time off instead of money. One option is to rearrange an employee’s
work schedule during a workweek. For instance, Kathy, a dental
assistant, normally works nine-hour days, four days a week, and four
hours on Friday. On Wednesday afternoon, a patient in the practice
commits to a treatment plan for full upper and lower veneers. The
patient wishes to have them done right away. The doctor asks Kathy if
she would agree to work an extra four hours that evening, Kathy agrees.
The patient agrees to pay in full, funds are verified and the treatment
worked an extra four hours that day, and rather than shouldering the
business with overtime responsibilities, the doctor grants Kathy the day
off on Friday. Kathy is paid for her normal working hours that week, 40,
and receives compensatory time off on Friday, but no overtime pay. This
is legal because Kathy hasn’t worked any overtime as defined by the
FLSA; only the hours over 40 hours a week counts as overtime hours.
key here is to provide the compensatory time during the 40-hour
workweek; not for another period of time to be determined later, for
also permissible to reduce the worker’s hours in another week so that
the amount of the employee’s paycheck remains constant. This comes in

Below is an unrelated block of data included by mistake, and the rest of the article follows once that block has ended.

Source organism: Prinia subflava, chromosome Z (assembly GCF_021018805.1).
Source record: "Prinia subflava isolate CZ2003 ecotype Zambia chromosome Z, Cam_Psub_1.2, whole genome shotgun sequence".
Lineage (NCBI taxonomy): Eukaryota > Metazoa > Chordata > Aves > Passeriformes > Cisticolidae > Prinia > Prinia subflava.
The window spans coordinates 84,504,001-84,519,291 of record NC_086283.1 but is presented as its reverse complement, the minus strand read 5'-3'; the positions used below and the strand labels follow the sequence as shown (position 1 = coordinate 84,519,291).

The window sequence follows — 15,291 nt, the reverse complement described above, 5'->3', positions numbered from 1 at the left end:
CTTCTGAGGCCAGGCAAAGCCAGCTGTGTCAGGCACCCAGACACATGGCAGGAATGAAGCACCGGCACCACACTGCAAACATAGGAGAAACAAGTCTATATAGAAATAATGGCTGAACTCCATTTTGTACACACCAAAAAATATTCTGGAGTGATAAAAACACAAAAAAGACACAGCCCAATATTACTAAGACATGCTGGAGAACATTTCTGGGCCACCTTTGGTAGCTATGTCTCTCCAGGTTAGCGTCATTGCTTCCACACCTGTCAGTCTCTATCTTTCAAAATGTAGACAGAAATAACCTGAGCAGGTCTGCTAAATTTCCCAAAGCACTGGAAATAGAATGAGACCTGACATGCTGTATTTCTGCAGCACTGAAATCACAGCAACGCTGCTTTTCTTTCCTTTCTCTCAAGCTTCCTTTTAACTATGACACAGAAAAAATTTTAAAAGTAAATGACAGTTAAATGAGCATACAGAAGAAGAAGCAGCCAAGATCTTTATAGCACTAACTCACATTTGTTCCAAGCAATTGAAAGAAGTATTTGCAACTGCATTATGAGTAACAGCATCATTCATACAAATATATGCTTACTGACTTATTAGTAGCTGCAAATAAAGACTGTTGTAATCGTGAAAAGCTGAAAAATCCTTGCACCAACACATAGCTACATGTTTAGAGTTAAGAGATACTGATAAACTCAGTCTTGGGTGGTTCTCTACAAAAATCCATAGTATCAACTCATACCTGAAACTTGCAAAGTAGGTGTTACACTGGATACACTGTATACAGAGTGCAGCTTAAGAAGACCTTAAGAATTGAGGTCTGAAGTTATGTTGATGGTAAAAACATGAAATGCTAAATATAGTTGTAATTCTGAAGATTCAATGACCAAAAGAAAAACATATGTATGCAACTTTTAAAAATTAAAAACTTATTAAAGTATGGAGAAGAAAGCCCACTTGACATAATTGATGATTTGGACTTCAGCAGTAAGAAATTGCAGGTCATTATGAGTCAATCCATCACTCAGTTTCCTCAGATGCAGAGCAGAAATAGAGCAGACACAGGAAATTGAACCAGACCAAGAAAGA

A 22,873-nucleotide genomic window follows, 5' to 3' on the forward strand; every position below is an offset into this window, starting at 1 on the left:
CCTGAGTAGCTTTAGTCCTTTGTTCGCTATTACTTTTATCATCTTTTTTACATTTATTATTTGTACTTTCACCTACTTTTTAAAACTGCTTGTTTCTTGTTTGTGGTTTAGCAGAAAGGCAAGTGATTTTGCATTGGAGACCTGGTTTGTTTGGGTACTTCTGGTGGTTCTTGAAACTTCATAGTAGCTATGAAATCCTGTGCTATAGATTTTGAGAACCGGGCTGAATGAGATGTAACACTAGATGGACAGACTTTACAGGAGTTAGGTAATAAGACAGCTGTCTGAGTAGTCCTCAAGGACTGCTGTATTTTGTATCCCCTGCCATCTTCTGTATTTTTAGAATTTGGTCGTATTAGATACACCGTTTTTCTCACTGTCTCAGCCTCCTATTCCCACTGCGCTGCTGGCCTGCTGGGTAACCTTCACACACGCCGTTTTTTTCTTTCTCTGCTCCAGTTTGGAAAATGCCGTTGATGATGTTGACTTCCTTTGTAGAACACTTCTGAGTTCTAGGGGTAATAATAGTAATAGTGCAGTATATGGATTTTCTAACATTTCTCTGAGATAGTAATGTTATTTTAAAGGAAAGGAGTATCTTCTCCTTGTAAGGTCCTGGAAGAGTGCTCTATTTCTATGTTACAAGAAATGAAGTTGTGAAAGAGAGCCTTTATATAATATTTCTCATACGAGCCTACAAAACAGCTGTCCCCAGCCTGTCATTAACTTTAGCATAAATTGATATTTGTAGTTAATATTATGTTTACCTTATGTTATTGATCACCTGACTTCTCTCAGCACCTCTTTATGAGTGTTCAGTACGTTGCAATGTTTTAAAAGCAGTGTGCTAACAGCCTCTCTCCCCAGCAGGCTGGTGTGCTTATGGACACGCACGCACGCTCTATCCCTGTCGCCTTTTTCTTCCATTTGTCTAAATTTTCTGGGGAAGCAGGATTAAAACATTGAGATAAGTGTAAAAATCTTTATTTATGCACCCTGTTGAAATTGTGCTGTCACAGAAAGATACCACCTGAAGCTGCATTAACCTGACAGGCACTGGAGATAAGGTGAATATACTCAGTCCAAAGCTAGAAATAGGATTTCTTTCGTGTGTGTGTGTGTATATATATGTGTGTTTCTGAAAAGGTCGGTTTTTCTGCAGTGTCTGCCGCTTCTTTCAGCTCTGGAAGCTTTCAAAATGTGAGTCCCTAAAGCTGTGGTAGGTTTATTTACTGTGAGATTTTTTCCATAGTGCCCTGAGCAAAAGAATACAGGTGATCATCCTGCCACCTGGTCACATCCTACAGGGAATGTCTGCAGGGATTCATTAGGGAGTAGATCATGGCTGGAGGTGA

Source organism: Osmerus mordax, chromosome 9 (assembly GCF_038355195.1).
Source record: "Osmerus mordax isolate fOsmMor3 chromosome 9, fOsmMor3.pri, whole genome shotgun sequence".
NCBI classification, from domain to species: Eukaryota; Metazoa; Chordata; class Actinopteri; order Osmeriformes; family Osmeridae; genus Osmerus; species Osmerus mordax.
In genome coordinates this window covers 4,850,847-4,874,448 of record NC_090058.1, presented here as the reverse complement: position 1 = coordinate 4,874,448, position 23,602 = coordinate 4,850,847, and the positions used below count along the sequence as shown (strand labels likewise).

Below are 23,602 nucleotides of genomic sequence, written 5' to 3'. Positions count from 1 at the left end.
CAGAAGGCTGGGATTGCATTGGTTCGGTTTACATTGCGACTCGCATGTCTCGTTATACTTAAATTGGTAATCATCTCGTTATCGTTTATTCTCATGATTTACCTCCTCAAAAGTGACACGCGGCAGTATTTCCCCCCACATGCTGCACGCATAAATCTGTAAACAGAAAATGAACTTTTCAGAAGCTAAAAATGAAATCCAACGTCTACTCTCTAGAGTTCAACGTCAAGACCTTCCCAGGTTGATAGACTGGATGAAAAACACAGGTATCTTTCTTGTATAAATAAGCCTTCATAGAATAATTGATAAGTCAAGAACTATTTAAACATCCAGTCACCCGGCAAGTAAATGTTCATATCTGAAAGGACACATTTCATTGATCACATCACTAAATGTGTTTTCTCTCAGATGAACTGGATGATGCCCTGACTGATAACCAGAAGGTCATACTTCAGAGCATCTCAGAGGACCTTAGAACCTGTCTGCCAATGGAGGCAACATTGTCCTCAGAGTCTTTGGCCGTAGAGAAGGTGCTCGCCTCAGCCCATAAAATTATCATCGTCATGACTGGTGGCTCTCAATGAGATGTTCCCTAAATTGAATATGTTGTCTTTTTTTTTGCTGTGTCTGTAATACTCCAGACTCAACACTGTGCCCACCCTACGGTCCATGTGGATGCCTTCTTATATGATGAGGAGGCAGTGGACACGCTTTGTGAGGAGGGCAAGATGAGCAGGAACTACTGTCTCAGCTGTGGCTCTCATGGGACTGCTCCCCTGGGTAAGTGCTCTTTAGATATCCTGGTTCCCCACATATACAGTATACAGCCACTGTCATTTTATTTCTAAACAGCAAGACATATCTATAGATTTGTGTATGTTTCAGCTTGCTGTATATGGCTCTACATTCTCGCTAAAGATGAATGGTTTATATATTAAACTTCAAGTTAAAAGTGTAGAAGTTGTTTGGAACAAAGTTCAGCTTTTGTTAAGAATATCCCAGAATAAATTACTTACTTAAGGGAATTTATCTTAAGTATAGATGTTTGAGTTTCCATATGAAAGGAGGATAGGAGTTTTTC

handy when an employee works more than 40 hours in one week. In essence,
the time off is given within the same pay period as the overtime work,
and the employee is given an hour and one-half of time off for each hour
of overtime worked.
example, Sara is a front office employee and gets paid $1500 at the
close of every two-week pay period. Because the doctor she works for has
started a promotion for Invisalign and anticipates a great demand for
services, the doctor wants Sara to work longer hours that week. However,
the doctor doesn’t want to increase Sara’s paycheck. He asks Sara to
work 50 hours during the promotion week and gives her 15 hours off the
next week. Since Sara is paid every two weeks, the office may properly
reduce Sara’s hours the second week to keep her paycheck at the $1500
deals can be risky. It’s unlikely that a federal or state labor
investigator will look into ones’ comp time arrangements unless an
employee files a complaint. Knowing this, it may be tempting to work out
comp time deals with employees to meet the needs of the business and
worker. This can be dangerous. One can never know when a friendly, loyal
employee may turn sour and look for some legal technicalities to use
against an employer.
employers and employees alike feel that the current rules on comp time
are too rigid, relief may be on the way. Congress is working on changes.
One plan being considered would allow a person to offer employees a
choice between receiving overtime pay or one and one-half hours of comp
time for each hour of overtime worked.
final note, the Industrial Commission of Arizona, our State Labor
Department regulating wage and pay, indicates that Arizona does not have
an overtime law. Therefore, federal laws apply, as discussed in this
To sum up, be careful about offering employees compensatory time off in lieu of overtime pay. It can be done, but know that special deals can be risky, and the FLSA is very specific about paying overtime. Be proactive: work your schedule to avoid the issues and complications overtime presents.